A Practical Look at AdWords and Marketing Conversions for Healthcare Providers

Published:  November 12, 2011

In a previous article I discussed the basics of conversion data and the concept of cost per new patient. I also explained why dentists and physicians need to look at data from their marketing campaigns -- whether these campaigns or online with AdWords or offline with newspaper articles and Yellow Page ads. In this follow-up article I will use this foundation to discuss the actual conversions I look at in a real-life marketing situation for a dentist or physician client.

Real-Life Nuances

In the previous article about conversions I stuck to a one-conversion example. In a real-life situation I’d have more focused conversions and more data including the actual CPC for a new patient (since this data is the most critical).  I’ll stick with AdWords here but the concepts are the same for the Yellow Pages -- what really matters is how many new patients you brought in in a given time period (e.g. one month). So let’s take a look a these conversions:

Three Conversion Rates

Your first conversion rate will be the conversion rate for the AdWords ad – of the 100 times the ad was displayed, how many people clicked?  If 10 people clicked, then our conversion rate for the ad is 10%.  This conversion rate will help us know if our ad is doing well.
Your second conversion rate will be whether or not people who clicked the ad performed our specified goal – that is, contacting the office via the contact form.  This conversion rate will let us know that for this particular ad, of all of the people that click the ad,  that “x” number of people will contact the office.  So let’s assume that of the 10 people that click the ad, 5 of them contact the office for a conversion rate of (5/10) or 50% (practically speaking this is a very high number but it works for our example).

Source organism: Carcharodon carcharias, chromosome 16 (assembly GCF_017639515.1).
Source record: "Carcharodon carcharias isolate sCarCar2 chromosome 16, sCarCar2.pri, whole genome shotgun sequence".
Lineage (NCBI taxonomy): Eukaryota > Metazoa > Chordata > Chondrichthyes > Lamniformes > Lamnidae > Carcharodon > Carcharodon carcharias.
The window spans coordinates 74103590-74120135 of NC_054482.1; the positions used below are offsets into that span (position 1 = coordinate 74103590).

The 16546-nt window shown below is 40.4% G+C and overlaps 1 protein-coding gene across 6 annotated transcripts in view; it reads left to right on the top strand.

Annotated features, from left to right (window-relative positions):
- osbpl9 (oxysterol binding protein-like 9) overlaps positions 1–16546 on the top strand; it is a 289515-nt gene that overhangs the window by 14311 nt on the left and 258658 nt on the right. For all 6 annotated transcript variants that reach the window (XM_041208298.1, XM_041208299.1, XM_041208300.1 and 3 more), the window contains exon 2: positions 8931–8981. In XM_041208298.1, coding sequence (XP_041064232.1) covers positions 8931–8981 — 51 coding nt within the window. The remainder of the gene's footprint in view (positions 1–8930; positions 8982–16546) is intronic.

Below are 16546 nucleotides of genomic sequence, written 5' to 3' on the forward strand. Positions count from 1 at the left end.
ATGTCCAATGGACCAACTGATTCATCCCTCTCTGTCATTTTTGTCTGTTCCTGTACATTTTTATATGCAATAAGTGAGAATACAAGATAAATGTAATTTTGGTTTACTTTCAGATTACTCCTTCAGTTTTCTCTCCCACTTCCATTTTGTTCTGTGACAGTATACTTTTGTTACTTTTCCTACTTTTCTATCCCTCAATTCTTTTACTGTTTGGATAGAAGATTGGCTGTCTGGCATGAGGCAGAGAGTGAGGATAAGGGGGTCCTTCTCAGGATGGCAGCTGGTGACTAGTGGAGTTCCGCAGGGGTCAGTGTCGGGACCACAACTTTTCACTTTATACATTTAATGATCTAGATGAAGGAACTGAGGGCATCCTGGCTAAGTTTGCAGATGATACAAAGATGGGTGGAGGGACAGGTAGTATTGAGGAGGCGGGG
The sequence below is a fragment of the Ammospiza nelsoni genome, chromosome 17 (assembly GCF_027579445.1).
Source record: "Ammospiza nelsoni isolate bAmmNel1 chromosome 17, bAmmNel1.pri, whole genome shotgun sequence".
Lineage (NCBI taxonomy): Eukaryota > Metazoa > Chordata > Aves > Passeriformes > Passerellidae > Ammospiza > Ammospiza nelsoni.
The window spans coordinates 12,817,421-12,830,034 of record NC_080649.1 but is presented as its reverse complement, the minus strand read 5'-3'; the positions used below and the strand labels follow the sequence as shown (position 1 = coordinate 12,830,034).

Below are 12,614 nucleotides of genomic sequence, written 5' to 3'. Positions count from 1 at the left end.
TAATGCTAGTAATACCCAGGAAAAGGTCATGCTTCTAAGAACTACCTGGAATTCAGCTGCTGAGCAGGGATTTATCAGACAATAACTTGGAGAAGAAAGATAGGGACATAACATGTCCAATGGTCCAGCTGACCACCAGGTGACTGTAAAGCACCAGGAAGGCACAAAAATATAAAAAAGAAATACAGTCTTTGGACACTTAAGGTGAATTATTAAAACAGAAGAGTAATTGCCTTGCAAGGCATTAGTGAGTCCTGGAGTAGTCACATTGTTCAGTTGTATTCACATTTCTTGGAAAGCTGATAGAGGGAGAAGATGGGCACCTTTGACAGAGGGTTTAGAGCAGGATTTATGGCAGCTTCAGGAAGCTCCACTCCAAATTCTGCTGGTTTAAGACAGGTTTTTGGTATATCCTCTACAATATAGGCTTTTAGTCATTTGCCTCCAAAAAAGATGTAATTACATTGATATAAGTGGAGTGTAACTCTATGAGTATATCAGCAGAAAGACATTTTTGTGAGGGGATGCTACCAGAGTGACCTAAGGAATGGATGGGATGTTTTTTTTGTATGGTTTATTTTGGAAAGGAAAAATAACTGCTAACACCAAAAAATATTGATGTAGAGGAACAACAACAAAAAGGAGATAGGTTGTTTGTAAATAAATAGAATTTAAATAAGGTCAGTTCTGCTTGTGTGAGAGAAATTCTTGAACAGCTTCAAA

Your third conversion rate will be the actual number of people who became new patients.  Even though 5 people did contact the office, did all 5 of them become new patients?  If they did that’s great, but if they didn’t, why not.  And here's where things get interesting -- you may wonder why we need three different conversion rates here and the answer is simple.  Getting someone to go from our AdWords ad to becoming a new patient requires multiple steps, so by having clear and separate conversion  rates, we can see where we are having success or problems.

What Can We Learn from All of These Conversion Rates?

-If nobody click our AdWords ads then our problem is easy to define: we need better ads. If nobody clicks the ads then nobody contacts the office and we don't get new patients.
-If we see that lots of people click our AdWords ad but very few people contact the office, then maybe our website isn’t appealing, or our contact form is broken. In reality there are lots of things that we can look at on a website to see what works and what doesn't and this is where Google Analytics becomes extremely helpful.   But if the ads are getting clicked but the people aren't contacting us,  then there's something on our website that they don't like (either that or they are calling the office instead of using the contact form -- but you would have tracking for that , too. to see if this is the case).
-If we see that lots of people click the AdWords ad and a good number contact the office, but very few become patients, then maybe our staff is not handling the call well.  Maybe we need to record the conversations to see what's being said and to see if there are errors being made.  Or maybe these people are interested in the practice but are asking for insurance plan that we don’t take.  In this situation it would make sense to consider taking this insurance (that is -- if tons of people call with a specific insurance in mind  that we don't take -- are we missing something demographically about our area?) or at least changing our ad to reflect the insurance plans that we do take.


Tracking conversions at every step in the marketing process is critical in order to be able to make informed business decisions and to make sure you are spending your marketing dollars in the best way possible.  It's one thing to know what doesn't work in driving new patients to your practice.  But it's another thing entirely to figure out what does work,  and then to take advantage of this data and spend your marketing dollars on campaigns that you know will predictably bring patients into your office.

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